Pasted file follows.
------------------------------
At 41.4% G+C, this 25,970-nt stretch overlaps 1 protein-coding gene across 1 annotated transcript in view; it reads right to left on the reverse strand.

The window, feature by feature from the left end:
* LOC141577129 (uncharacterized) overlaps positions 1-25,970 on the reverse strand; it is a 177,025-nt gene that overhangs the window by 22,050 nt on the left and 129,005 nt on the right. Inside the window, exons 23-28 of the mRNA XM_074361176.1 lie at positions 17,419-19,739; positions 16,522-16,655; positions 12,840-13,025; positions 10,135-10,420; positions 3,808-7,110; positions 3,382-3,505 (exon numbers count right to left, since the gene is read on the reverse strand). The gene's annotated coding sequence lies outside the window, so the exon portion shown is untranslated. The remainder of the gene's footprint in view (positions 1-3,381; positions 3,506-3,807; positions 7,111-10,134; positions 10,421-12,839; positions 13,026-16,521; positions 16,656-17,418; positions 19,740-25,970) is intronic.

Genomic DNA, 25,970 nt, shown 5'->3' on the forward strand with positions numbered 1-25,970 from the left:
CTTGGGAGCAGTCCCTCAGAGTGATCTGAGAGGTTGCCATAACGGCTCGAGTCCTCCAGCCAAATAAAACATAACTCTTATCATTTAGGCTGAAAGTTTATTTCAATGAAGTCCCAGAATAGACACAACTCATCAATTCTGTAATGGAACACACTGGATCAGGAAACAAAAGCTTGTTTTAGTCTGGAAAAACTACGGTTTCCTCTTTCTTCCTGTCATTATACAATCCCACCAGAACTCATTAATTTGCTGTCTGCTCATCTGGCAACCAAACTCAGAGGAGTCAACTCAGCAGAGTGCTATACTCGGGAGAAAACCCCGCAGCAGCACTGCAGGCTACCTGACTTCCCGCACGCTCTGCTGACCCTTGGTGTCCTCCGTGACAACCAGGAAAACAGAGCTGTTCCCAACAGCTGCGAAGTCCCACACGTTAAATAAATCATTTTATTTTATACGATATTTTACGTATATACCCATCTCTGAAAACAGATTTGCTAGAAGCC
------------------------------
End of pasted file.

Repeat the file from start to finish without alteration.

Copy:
At 41.4% G+C, this 25,970-nt stretch overlaps 1 protein-coding gene across 1 annotated transcript in view; it reads right to left on the reverse strand.

The window, feature by feature from the left end:
* LOC141577129 (uncharacterized) overlaps positions 1-25,970 on the reverse strand; it is a 177,025-nt gene that overhangs the window by 22,050 nt on the left and 129,005 nt on the right. Inside the window, exons 23-28 of the mRNA XM_074361176.1 lie at positions 17,419-19,739; positions 16,522-16,655; positions 12,840-13,025; positions 10,135-10,420; positions 3,808-7,110; positions 3,382-3,505 (exon numbers count right to left, since the gene is read on the reverse strand). The gene's annotated coding sequence lies outside the window, so the exon portion shown is untranslated. The remainder of the gene's footprint in view (positions 1-3,381; positions 3,506-3,807; positions 7,111-10,134; positions 10,421-12,839; positions 13,026-16,521; positions 16,656-17,418; positions 19,740-25,970) is intronic.

Genomic DNA, 25,970 nt, shown 5'->3' on the forward strand with positions numbered 1-25,970 from the left:
CTTGGGAGCAGTCCCTCAGAGTGATCTGAGAGGTTGCCATAACGGCTCGAGTCCTCCAGCCAAATAAAACATAACTCTTATCATTTAGGCTGAAAGTTTATTTCAATGAAGTCCCAGAATAGACACAACTCATCAATTCTGTAATGGAACACACTGGATCAGGAAACAAAAGCTTGTTTTAGTCTGGAAAAACTACGGTTTCCTCTTTCTTCCTGTCATTATACAATCCCACCAGAACTCATTAATTTGCTGTCTGCTCATCTGGCAACCAAACTCAGAGGAGTCAACTCAGCAGAGTGCTATACTCGGGAGAAAACCCCGCAGCAGCACTGCAGGCTACCTGACTTCCCGCACGCTCTGCTGACCCTTGGTGTCCTCCGTGACAACCAGGAAAACAGAGCTGTTCCCAACAGCTGCGAAGTCCCACACGTTAAATAAATCATTTTATTTTATACGATATTTTACGTATATACCCATCTCTGAAAACAGATTTGCTAGAAGCC